The opinion of the court was delivered by: PRESKA
LORETTA A. PRESKA, United States District Judge:
For the reasons set forth below, the petition is granted.
A proper review of this petition can only be made in the complicated context of two related federal actions, each of which successfully challenged INS enforcement of a program created by Congress to legalize qualified illegal aliens. Although complicated, the facts and context of this case are not a source of contention. It is in how to apply the law to the novel circumstances that the parties disagree.
I. IRCA and the California Cases
A. The Immigration Reform and Control Act
On November 6, 1986, as an amendment to the Immigration and Nationality Act of 1952 and in response to the mounting social, legal, and economic pressures cased by the huge influx of immigrants illegally residing and working in the United States, the Immigration Reform and Control Act of 1986, Pub. L. 99-603, 100 Stat. 3359 et seq., ("IRCA"), was signed into law. IRCA primarily addressed this problem along two fronts: (1) reducing the incentive for illegal immigration by penalizing employers who hired undocumented aliens, and (2) offering amnesty to long-term illegal aliens who demonstrate a capacity to be productive members of society.
See H.R. Rep. No. 682(I), 99th Cong., 2d Sess. 52, reprinted in 1986 U.S. Code Cong. & Admin. News, 5649, 5656.
The only aspect of IRCA at issue here is a provision in Title II which creates a one-time alien legalization program. 8 U.S.C. § 1255a.
In the first stage of this amnesty program, eligible aliens had one year to apply for status as temporary legal residents. 8 U.S.C. § 1255a(a)(1) (1988). In the second stage, to commence 19 months after receipt of temporary status, aliens have two years in which to apply for permanent resident status. 8 U.S.C. § 1255a(b)(1)(A) & 2(C) (1988 and 1995 Annual Pocket Part).
To be eligible, an applicant had to show both: (1) "that he had resided continuously in the United States in an unlawful status" since January 1, 1982 (the "continuous unlawful residence" requirement), 8 U.S.C. § 1255a(a)(2)(A); and (2) "that [he] has been continually physically present in the United States" since November 6, 1986 (the "continuous physical presence" requirement). 8 U.S.C. 1255a(a)(3)(A). Under the latter provision, an applicant who left the United States at any time after IRCA was enacted would be ineligible for amnesty. To "mitigate this requirement," Reno v. Catholic Social Services, 125 L. Ed. 2d 38, 113 S. Ct. 2485, 2490 (1993), IRCA created a safe harbor for "brief, casual, and innocent absences from the United States." 8 U.S.C. § 1255a(a)(3)(B). Section 1255a(a)(3)(B) provides that an alien who has made a "brief, casual, and innocent" absence from the United States "shall not be considered to have failed to maintain continuous physical presence."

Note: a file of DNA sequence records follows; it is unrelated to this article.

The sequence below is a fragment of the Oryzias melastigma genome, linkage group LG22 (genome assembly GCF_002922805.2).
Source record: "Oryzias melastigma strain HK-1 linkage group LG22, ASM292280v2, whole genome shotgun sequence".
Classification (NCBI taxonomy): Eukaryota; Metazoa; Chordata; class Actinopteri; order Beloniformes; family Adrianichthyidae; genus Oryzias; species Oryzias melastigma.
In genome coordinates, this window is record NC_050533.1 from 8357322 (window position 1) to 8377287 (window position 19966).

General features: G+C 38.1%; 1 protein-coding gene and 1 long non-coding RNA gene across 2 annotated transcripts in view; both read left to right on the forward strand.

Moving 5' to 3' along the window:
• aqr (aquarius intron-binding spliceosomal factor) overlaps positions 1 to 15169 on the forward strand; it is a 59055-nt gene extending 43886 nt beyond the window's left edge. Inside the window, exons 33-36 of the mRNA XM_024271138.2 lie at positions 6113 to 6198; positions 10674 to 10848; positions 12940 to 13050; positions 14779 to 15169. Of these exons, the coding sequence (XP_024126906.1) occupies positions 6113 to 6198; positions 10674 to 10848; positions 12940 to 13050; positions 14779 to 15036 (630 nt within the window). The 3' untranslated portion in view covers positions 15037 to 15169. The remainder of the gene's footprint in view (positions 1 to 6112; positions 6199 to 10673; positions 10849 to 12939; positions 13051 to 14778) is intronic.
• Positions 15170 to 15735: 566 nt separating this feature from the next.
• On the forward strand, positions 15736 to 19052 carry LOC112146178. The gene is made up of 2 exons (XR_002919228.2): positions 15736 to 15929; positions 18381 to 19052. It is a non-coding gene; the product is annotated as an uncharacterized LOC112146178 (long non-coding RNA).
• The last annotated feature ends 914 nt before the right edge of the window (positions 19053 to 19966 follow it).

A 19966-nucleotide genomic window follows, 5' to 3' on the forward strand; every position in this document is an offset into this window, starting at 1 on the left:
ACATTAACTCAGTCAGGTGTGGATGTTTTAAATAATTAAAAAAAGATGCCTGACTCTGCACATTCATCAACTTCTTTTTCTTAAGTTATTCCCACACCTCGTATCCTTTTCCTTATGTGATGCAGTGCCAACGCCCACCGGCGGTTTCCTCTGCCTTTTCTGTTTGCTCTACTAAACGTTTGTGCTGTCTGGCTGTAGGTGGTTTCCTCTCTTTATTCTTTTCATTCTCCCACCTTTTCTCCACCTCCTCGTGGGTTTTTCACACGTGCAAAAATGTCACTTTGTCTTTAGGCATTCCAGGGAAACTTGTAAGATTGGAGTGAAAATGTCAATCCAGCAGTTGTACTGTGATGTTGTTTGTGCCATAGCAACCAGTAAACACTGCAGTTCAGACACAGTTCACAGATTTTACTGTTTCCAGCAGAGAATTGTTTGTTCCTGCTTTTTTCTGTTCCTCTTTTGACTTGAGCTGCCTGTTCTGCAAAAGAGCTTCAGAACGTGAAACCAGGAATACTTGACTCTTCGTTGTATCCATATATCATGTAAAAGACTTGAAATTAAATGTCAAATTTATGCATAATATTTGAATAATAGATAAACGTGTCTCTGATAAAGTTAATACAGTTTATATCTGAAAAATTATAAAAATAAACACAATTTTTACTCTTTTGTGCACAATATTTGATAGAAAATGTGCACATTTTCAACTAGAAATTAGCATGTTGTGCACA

A second pair of prerequisites required the applicant to be otherwise admissible as an immigrant, 8 U.S.C. § 1255a(a)(4), and to have applied within the 12-month period Congress allotted to the program, the dates for which were to be set by the Attorney General. 8 U.S.C. § 1255a(a)(1)(A). The Attorney General began the program on May 5, 1987, which fixed the closing date on May 4, 1988. See 8 C.F.R. 245a.2(a)(1) (1992).
As the administrative agency entrusted with enforcing IRCA, see 8 U.S.C. § 1255a(g)(1)(B), the INS responded to its enactment by promulgating certain interpretive and enforcement regulations. Two of these regulations were challenged in separate California class actions, giving rise to the litigation which provides much of the context for the present petition.
The first challenge was made against the INS's interpretation and administration of IRCA's "continuous physical presence" requirement and the "brief, casual, and innocent" exception. In a nationwide telex sent to its regional offices on November 14, 1986, less than a week after IRCA became effective, the INS narrowly interpreted the "brief, casual, and innocent" exception. According to this interpretation, a trip outside the United States would be considered "brief, casual, and innocent" only if the INS had previously approved the trip.